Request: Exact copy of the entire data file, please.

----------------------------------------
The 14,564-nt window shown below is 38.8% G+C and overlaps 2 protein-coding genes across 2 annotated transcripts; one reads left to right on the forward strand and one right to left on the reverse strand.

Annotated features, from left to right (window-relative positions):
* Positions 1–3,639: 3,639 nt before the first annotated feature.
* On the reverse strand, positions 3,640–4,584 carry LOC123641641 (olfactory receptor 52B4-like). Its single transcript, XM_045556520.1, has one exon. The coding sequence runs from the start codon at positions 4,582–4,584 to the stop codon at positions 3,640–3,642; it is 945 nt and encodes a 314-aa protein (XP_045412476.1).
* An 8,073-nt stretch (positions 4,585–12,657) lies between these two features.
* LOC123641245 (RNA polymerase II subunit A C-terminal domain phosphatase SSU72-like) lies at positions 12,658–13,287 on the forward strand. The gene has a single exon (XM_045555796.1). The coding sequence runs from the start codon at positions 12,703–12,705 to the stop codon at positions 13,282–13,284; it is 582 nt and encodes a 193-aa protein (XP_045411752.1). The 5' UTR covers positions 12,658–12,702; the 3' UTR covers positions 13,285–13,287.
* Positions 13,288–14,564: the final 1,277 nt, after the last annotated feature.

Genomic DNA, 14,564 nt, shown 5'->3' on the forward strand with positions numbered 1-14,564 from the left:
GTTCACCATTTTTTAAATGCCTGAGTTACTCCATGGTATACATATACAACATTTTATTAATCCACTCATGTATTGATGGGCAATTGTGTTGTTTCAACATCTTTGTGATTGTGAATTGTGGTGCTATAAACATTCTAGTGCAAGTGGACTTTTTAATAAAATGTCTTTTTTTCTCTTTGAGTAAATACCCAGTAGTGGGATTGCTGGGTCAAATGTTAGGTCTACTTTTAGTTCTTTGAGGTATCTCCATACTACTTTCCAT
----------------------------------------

The 14,564-nt window shown below is 38.8% G+C and overlaps 2 protein-coding genes across 2 annotated transcripts; one reads left to right on the forward strand and one right to left on the reverse strand.

Annotated features, from left to right (window-relative positions):
* Positions 1–3,639: 3,639 nt before the first annotated feature.
* On the reverse strand, positions 3,640–4,584 carry LOC123641641 (olfactory receptor 52B4-like). Its single transcript, XM_045556520.1, has one exon. The coding sequence runs from the start codon at positions 4,582–4,584 to the stop codon at positions 3,640–3,642; it is 945 nt and encodes a 314-aa protein (XP_045412476.1).
* An 8,073-nt stretch (positions 4,585–12,657) lies between these two features.
* LOC123641245 (RNA polymerase II subunit A C-terminal domain phosphatase SSU72-like) lies at positions 12,658–13,287 on the forward strand. The gene has a single exon (XM_045555796.1). The coding sequence runs from the start codon at positions 12,703–12,705 to the stop codon at positions 13,282–13,284; it is 582 nt and encodes a 193-aa protein (XP_045411752.1). The 5' UTR covers positions 12,658–12,702; the 3' UTR covers positions 13,285–13,287.
* Positions 13,288–14,564: the final 1,277 nt, after the last annotated feature.

Genomic DNA, 14,564 nt, shown 5'->3' on the forward strand with positions numbered 1-14,564 from the left:
GTTCACCATTTTTTAAATGCCTGAGTTACTCCATGGTATACATATACAACATTTTATTAATCCACTCATGTATTGATGGGCAATTGTGTTGTTTCAACATCTTTGTGATTGTGAATTGTGGTGCTATAAACATTCTAGTGCAAGTGGACTTTTTAATAAAATGTCTTTTTTTCTCTTTGAGTAAATACCCAGTAGTGGGATTGCTGGGTCAAATGTTAGGTCTACTTTTAGTTCTTTGAGGTATCTCCATACTACTTTCCAT